Data analysis was performed with R with the Bioconductor module (R_2.14.0 and Biobase_2.14.0), using the BeadArray package for quality control and normalization (Beadarray_2.4.1). Samples were normalized using the QC Spline method. Other packages used were Limma (statistical analysis) and genefilter (sample filtering). Probability p values were adjusted using Benjamini–Hochberg correction [15]. Microarray data were submitted to GEO (accession no. GSE84219).

Statistical analysis

For descriptive analysis, patient data were analyzed using SPSS (v.22) software and the data was expressed as the mean ± the standard deviation. Kaplan–Meier survival curves based on classifications obtained for the mRNA profiles were also created using SPSS (v.22) software.

CONFLICTS OF INTEREST

All authors declare there are no conflicts to disclose.

FUNDING

This work was supported by funds for health science research from the Carlos III Health Institute (PI14/00874), the Centro de Investigaciones Biomédicas en Red de Diabetes y Enfermedades Metabólicas Asociadas (CIBERDEM, an initiative by the Carlos III Health Institute in Madrid and the Spanish Health Ministry), and funds for the research project “Identificación de perfiles de expresión en el adenocarcinoma ductal de páncreas. Implicaciones clínicas en relación con la supervivencia” from the Gent x Gent Foundation.

REFERENCES

1. Ferlay J, Shin HR, Bray F, Forman D, Mathers C, Parkin DM. Estimates of worldwide burden of cancer in 2008: GLOBOCAN 2008. Int J Cancer. 2010;127:2893-917.

2. Stathis A, Moore MJ. Advanced pancreatic carcinoma: current treatment and future challenges. Nat Rev Clin Oncol. 2010;7:163-72.

3. Yeo CJ, Cameron JL, Sohn TA, Coleman J, Sauter PK, Hruban RH, Pitt HA, Lillemoe KD. Pancreaticoduodenectomy with or without extended retroperitoneal lymphadenectomy for periampullary adenocarcinoma: comparison of morbidity and mortality and short-term outcome. Ann Surg. 1999;229:613-22.

4. Hawes RH, Xiong Q, Waxman I, Chang KJ, Evans DB, Abbruzzese JL. A multispecialty approach to the diagnosis and management of pancreaticcancer. Am J Gastroenterol. 2000;95:17-31.

5. Ghaneh P, Costello E, Neoptolemos JP. Biology and management of pancreatic cancer. Gut. 2007;56:1134-52.

6. Waddell N, Pajic M, Patch AM, Chang DK, Kassahn KS, Bailey P, Johns AL, Miller D, Nones K, Quek K, Quinn MC, Robertson AJ, Fadlullah MZ, et al. Whole genomes redefine the mutational landscape of pancreatic cancer. Nature. 2015;518:495-501.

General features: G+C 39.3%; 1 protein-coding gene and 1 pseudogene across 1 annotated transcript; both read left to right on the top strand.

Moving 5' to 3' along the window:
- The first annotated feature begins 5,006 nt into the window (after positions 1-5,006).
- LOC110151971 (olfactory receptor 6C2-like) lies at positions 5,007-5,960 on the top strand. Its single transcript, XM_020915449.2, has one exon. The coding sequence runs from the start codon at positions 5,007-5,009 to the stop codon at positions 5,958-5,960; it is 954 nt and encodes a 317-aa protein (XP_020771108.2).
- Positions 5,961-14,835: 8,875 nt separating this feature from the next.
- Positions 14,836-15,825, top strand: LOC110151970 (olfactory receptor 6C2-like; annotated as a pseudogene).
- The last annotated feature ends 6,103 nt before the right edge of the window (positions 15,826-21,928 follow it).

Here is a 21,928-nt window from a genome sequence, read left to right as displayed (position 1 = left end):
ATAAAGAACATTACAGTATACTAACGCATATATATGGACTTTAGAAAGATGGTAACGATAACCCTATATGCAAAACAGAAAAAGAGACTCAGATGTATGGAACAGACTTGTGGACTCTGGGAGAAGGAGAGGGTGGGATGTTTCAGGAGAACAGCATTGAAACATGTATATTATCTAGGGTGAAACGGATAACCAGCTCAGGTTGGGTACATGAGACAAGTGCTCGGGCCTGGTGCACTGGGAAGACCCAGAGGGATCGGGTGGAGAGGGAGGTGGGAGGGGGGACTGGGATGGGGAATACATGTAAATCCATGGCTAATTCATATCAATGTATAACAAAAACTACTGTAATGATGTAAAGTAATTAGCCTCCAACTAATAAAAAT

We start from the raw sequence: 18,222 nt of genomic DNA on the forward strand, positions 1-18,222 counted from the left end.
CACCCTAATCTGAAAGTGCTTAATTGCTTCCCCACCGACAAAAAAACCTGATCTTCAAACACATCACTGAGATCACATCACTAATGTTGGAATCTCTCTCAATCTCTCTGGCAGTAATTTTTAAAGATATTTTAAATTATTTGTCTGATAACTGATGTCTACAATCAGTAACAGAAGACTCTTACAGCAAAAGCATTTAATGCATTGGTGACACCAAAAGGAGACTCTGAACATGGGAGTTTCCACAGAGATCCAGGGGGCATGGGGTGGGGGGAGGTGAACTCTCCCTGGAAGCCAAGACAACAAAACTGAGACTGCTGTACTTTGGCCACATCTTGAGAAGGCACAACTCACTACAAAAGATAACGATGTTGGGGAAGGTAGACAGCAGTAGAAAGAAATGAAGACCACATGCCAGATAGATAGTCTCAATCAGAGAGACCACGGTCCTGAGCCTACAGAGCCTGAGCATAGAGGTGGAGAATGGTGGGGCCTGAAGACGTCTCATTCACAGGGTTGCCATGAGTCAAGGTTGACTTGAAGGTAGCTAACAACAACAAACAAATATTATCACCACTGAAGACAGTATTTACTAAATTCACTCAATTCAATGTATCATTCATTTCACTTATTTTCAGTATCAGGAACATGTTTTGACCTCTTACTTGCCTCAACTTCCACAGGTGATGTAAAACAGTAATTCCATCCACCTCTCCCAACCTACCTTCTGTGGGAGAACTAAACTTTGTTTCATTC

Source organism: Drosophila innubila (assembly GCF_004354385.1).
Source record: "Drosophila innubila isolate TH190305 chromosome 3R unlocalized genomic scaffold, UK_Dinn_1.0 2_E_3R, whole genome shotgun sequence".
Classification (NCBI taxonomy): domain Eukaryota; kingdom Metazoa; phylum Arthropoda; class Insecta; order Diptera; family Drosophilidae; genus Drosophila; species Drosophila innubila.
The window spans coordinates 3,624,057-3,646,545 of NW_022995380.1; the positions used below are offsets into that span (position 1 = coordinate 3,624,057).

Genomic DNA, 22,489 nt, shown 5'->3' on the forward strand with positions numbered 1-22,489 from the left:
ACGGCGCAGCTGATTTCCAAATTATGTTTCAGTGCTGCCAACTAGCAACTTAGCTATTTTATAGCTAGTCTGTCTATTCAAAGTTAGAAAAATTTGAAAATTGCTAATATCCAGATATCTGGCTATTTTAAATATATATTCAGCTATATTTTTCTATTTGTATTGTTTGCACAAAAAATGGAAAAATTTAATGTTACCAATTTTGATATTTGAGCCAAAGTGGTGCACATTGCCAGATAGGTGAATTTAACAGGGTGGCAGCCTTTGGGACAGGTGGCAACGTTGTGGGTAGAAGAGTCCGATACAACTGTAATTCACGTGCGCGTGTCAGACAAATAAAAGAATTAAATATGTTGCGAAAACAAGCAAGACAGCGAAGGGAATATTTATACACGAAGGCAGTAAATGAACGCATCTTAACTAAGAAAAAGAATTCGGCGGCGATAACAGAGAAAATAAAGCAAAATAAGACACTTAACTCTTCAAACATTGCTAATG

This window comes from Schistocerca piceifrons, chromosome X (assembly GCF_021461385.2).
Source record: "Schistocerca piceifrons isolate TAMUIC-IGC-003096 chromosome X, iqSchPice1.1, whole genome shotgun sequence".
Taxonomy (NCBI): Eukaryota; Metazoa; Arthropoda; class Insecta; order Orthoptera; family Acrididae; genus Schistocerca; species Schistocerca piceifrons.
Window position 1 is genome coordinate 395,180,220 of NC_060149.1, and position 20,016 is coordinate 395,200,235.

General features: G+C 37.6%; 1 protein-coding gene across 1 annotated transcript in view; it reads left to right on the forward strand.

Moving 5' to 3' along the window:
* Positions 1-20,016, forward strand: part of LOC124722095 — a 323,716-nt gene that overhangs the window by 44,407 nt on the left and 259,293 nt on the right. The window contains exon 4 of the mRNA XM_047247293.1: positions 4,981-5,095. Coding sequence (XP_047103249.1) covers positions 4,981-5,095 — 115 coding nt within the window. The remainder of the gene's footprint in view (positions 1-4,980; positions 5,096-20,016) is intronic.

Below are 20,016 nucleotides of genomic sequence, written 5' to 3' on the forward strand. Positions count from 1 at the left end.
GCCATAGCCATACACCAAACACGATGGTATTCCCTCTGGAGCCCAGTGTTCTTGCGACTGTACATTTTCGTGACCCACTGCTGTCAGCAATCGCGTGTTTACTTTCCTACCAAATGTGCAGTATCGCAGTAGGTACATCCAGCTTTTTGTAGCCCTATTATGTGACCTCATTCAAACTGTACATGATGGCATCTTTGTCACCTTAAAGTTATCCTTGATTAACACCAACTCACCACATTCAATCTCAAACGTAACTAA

7. Campbell PJ, Yachida S, Mudie LJ, Stephens PJ, Pleasance ED, Stebbings LA, Morsberger LA, Latimer C, McLaren S, Lin ML, McBride DJ, Varela I, Nik-Zainal SA, et al. The patterns and dynamics of genomic instability in metastatic pancreatic cancer. Nature. 2010;467:1109-13.

8. Gress TM, Müller-Pillasch F, Geng M, Zimmerhackl F, Zehetner G, Friess H, Büchler M, Adler G, Lehrach H. A pancreatic cancer-specific expression profile. Oncogene. 1996;13:1819-30.

9. Crnogorac-Jurcevic T, Efthimiou E, Capelli P, Blaveri E, Baron A, Terris B, Jones M, Tyson K, Bassi C, Scarpa A, Lemoine NR. Gene expression profiles of pancreatic cancer and stromal desmoplasia. Oncogene. 2001;20:7437-46.

10. Stratford JK, Bentrem DJ, Anderson JM, Fan C, Volmar KA, Marron JS, Routh ED, Caskey LS, Samuel JC, Der CJ, Thorne LB, Calvo BF, Kim HJ, et al. A six-gene signature predicts survival of patients with localized pancreatic ductal adenocarcinoma. PLoS Med. 2010;7:e1000307.

11. Collisson EA, Sadanandam A, Olson P, Gibb WJ, Truitt M, Gu S, Cooc J, Weinkle J, Kim GE, Jakkula L, Feiler HS, Ko AH, Olshen AB, et al. Subtypes of pancreatic ductal adenocarcinoma and their differing responses to therapy. Nat Med. 2011;17:500-3.

12. Emmert-Buck MR, Bonner RF, Smith PD, Chuaqui RF, Zhuang Z, Goldstein SR, Weiss RA, Liotta LA. Laser capture microdissection. Science. 1996;274:998-1001.

13. Benjamini Y, Hochberg Y. Controlling the false discovery rate: a practical and powerful approach to multiple testing. J Royal Stat Soc. 1995;57:289-300.

14. Han H, Bearss DJ, Browne LW, Calaluce R, Nagle RB, Von Hoff DD. Identification of differentially expressed genes in pancreatic cancer cells using cDNA microarray. Cancer Res. 2002;62:2890-6.

15. Iacobuzio-Donahue CA, Ashfaq R, Maitra A, Adsay NV, Shen-Ong GL, Berg K, Hollingsworth MA, Cameron JL, Yeo CJ, Kern SE, Goggins M, Hruban RH. Highly expressed genes in pancreatic ductal adenocarcinomas: a comprehensive characterization and comparison of the transcription profiles obtained from three major technologies. Cancer Res. 2003;63:8614-22.

16. Tan ZJ, Hu XG, Cao GS, Tang Y. Analysis of gene expression profile of pancreatic carcinoma using cDNA microarray. World J Gastroenterol. 2003;9:818-23.

17. Nakamura T, Furukawa Y, Nakagawa H, Tsunoda T, Ohigashi H, Murata K, Ishikawa O, Ohgaki K, Kashimura N, Miyamoto M, Hirano S, Kondo S, Katoh H, et al., Genome-wide cDNA microarray analysis of gene expression profiles in pancreatic cancers using populations of tumor cells and normal ductal epithelial cells selected for purity by laser microdissection. Oncogene. 2004;23:2385-400.

18. Grützmann R, Boriss H, Ammerpohl O, Lüttges J, Kalthoff H, Schackert HK, Klöppel G, Saeger HD, Pilarsky C. Meta-analysis of microarray data on pancreatic cancer defines a set of commonly dysregulatedgenes. Oncogene. 2005;24:5079-88.

19. Gadaleta E, Cutts RJ, Kelly GP, Crnogorac-Jurcevic T, Kocher HM, Lemoine NR, Chelala C. A global insight into a cancer transcriptional space using pancreatic data: importance, findings and flaws. Nucleic Acids Res. 2011;39:7900-7.

20. Dayem Ullah AZ, Cutts RJ, Ghetia M, Gadaleta E, Hahn SA, Crnogorac-Jurcevic T, Lemoine NR, Chelala C. The pancreatic expression database: recent extensions and updates. Nucleic Acids Res. 2014;42:D944-9.

21. Ramaswamy S, Ross KN, Lander ES, Golub TR. A molecular signature of metastasis in primary solid tumors. Nat Genet. 2003;33:49-54.

22. Kim HN, Choi DW, Lee KT, Lee JK, Heo JS, Choi SH, Paik SW, Rhee JC, Lowe AW. Gene expression profiling in lymph node-positive and lymph node-negative pancreatic cancer. Pancreas. 2007;34:325-34.